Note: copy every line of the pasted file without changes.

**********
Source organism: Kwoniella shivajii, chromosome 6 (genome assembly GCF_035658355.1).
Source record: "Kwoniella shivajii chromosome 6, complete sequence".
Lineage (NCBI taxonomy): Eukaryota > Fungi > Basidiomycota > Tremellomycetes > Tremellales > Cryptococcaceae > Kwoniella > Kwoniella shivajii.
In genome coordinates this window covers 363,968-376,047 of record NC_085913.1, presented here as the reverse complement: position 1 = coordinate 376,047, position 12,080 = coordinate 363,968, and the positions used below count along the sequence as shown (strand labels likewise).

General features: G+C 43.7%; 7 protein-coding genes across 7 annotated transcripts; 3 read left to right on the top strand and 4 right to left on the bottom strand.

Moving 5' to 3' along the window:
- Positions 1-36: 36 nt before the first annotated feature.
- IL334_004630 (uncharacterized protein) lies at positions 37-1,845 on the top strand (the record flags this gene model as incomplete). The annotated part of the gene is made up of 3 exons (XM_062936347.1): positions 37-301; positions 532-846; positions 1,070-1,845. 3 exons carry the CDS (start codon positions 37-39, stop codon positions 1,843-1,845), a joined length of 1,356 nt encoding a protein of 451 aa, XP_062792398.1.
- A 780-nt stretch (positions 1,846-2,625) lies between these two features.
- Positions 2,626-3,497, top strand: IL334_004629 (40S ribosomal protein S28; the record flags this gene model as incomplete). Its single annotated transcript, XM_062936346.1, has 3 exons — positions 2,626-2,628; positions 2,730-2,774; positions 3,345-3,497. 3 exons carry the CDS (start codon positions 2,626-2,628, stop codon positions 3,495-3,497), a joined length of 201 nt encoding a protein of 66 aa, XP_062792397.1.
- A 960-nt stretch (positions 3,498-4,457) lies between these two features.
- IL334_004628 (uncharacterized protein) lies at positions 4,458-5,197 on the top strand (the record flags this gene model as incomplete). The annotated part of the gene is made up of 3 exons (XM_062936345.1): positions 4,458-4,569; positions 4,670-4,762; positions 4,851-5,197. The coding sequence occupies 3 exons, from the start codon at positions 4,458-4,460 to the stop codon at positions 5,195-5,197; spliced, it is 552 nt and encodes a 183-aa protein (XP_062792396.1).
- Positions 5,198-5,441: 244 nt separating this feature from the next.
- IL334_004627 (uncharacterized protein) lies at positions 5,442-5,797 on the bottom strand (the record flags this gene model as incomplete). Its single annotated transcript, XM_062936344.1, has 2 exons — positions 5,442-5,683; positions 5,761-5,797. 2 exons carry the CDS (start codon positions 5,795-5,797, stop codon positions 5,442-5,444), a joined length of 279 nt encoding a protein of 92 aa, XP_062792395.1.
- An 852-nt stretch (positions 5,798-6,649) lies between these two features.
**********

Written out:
Source organism: Kwoniella shivajii, chromosome 6 (genome assembly GCF_035658355.1).
Source record: "Kwoniella shivajii chromosome 6, complete sequence".
Lineage (NCBI taxonomy): Eukaryota > Fungi > Basidiomycota > Tremellomycetes > Tremellales > Cryptococcaceae > Kwoniella > Kwoniella shivajii.
In genome coordinates this window covers 363,968-376,047 of record NC_085913.1, presented here as the reverse complement: position 1 = coordinate 376,047, position 12,080 = coordinate 363,968, and the positions used below count along the sequence as shown (strand labels likewise).

General features: G+C 43.7%; 7 protein-coding genes across 7 annotated transcripts; 3 read left to right on the top strand and 4 right to left on the bottom strand.

Moving 5' to 3' along the window:
- Positions 1-36: 36 nt before the first annotated feature.
- IL334_004630 (uncharacterized protein) lies at positions 37-1,845 on the top strand (the record flags this gene model as incomplete). The annotated part of the gene is made up of 3 exons (XM_062936347.1): positions 37-301; positions 532-846; positions 1,070-1,845. 3 exons carry the CDS (start codon positions 37-39, stop codon positions 1,843-1,845), a joined length of 1,356 nt encoding a protein of 451 aa, XP_062792398.1.
- A 780-nt stretch (positions 1,846-2,625) lies between these two features.
- Positions 2,626-3,497, top strand: IL334_004629 (40S ribosomal protein S28; the record flags this gene model as incomplete). Its single annotated transcript, XM_062936346.1, has 3 exons — positions 2,626-2,628; positions 2,730-2,774; positions 3,345-3,497. 3 exons carry the CDS (start codon positions 2,626-2,628, stop codon positions 3,495-3,497), a joined length of 201 nt encoding a protein of 66 aa, XP_062792397.1.
- A 960-nt stretch (positions 3,498-4,457) lies between these two features.
- IL334_004628 (uncharacterized protein) lies at positions 4,458-5,197 on the top strand (the record flags this gene model as incomplete). The annotated part of the gene is made up of 3 exons (XM_062936345.1): positions 4,458-4,569; positions 4,670-4,762; positions 4,851-5,197. The coding sequence occupies 3 exons, from the start codon at positions 4,458-4,460 to the stop codon at positions 5,195-5,197; spliced, it is 552 nt and encodes a 183-aa protein (XP_062792396.1).
- Positions 5,198-5,441: 244 nt separating this feature from the next.
- IL334_004627 (uncharacterized protein) lies at positions 5,442-5,797 on the bottom strand (the record flags this gene model as incomplete). Its single annotated transcript, XM_062936344.1, has 2 exons — positions 5,442-5,683; positions 5,761-5,797. 2 exons carry the CDS (start codon positions 5,795-5,797, stop codon positions 5,442-5,444), a joined length of 279 nt encoding a protein of 92 aa, XP_062792395.1.
- An 852-nt stretch (positions 5,798-6,649) lies between these two features.